That prohibition has not prevented some people involved in family law proceedings from using social media as a weapon against their former partner, by carrying out a campaign of cyber-bullying against their former partner, his or her lawyers, the children’s lawyers and the judicial officers involved in the case.

In two cases involving such unlawful social media publication, the Court focused primarily on two things.

Firstly, the Court invoked its child protection jurisdiction and concerned itself with the harm that might befall the children if, as a result of social media publication of information relating to family law proceedings, members of the public could identify the children involved, such that the children might then be exposed to ridicule, curiosity or notoriety.

Secondly, the Court held that it is in the public interest to preserve public perception of the integrity and impartiality of the Courts and judicial system, and so it is not acceptable for litigants to make attacks through social media which generally are made from a  somewhat one sided perspective and rarely would be likely to outline all the issues of the dispute in a balanced way.

In both cases, the Judges commented on the difference between unlawful publication of information about family law proceedings in a one- off newspaper article, for example, and publication on the internet, which is and remains available for quick and easy access by anyone, anywhere, at any time.

In one of those cases the offending parent was ordered to remove all references to the parties and the proceedings from the website he or his family had set up to cyber-bully the mother and to expose the lawyers and judges involved in the case as “corrupt”. In addition, the Court ordered the Federal Police to investigate whether the father had committed an indictable offence.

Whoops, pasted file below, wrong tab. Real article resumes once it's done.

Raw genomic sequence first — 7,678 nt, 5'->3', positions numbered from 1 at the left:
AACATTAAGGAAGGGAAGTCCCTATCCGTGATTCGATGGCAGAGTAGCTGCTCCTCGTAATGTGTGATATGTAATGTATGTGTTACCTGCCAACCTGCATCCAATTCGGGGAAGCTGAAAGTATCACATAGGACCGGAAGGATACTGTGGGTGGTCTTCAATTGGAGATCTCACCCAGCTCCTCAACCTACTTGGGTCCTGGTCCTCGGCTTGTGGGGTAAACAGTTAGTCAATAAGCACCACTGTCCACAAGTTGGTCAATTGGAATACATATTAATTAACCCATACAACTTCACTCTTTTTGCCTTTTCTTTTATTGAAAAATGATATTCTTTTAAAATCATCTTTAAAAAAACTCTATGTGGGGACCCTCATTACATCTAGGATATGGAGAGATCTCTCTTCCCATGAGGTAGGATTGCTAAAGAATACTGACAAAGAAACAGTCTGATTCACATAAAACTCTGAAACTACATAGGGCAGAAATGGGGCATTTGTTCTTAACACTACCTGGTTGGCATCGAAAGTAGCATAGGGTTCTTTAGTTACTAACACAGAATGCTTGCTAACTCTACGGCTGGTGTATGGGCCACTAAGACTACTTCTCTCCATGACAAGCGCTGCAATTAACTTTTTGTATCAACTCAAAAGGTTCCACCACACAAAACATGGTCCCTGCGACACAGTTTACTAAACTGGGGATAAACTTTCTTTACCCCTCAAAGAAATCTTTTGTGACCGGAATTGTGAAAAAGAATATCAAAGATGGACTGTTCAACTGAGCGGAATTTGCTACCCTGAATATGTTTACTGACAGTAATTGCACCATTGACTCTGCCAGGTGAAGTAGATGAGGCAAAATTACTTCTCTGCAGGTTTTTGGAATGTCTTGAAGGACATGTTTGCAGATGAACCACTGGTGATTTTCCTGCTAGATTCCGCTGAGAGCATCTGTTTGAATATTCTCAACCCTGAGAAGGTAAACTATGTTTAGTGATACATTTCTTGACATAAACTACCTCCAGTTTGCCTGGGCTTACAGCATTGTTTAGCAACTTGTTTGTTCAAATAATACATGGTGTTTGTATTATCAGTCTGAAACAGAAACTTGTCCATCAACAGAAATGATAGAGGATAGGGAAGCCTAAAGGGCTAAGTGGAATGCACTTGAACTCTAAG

Similar orders were made in the other case in which the offending party, again the father, had used Facebook to denigrate the mother and her lawyers, the Court, the Department of Community Services and the children’s lawyer.

Can social media be good?

The cases referred to above involved ongoing bitterness and acrimony between the separated couples. Happily, most separating parents can and do respectfully communicate and cooperate with each other for the benefit of their children. In such a situation, tech savvy parents may find a way to use electronic communication or social media to their mutual advantage, for example privately sharing necessary information about the children and their activities.

Separated parents may often feel a certain tension dealing with their ex even if they are co-operative around parenting: In such case they might consider setting up an ‘app’  communication specifically to exchange information about the children without the need to text each other directly [which sometimes causes friction]. A dedicated parenting app space restricted to arrangements about the children could be the answer.

Common apps for private communications include ‘What’s app.’ But there is also a useful app which separated parents might like to explore through the organization ‘Our Family Wizard’


The general guideline when it comes to social media and family law disputes is to not post on any public forum. You and your former partner should find a way to use electronic communication in a private space to help you co-parent your children after separation.

Not only would you not want to find your Facebook and Instagram or group chat messenger posts being used as evidence against you in court proceedings, you could even expose yourself to prosecution by the Federal Police for breaching the law against publication of information relating to family law proceedings.

If you or someone you know wants more information or needs help or advice, please contact us on 02 9699 9877 or email [email protected].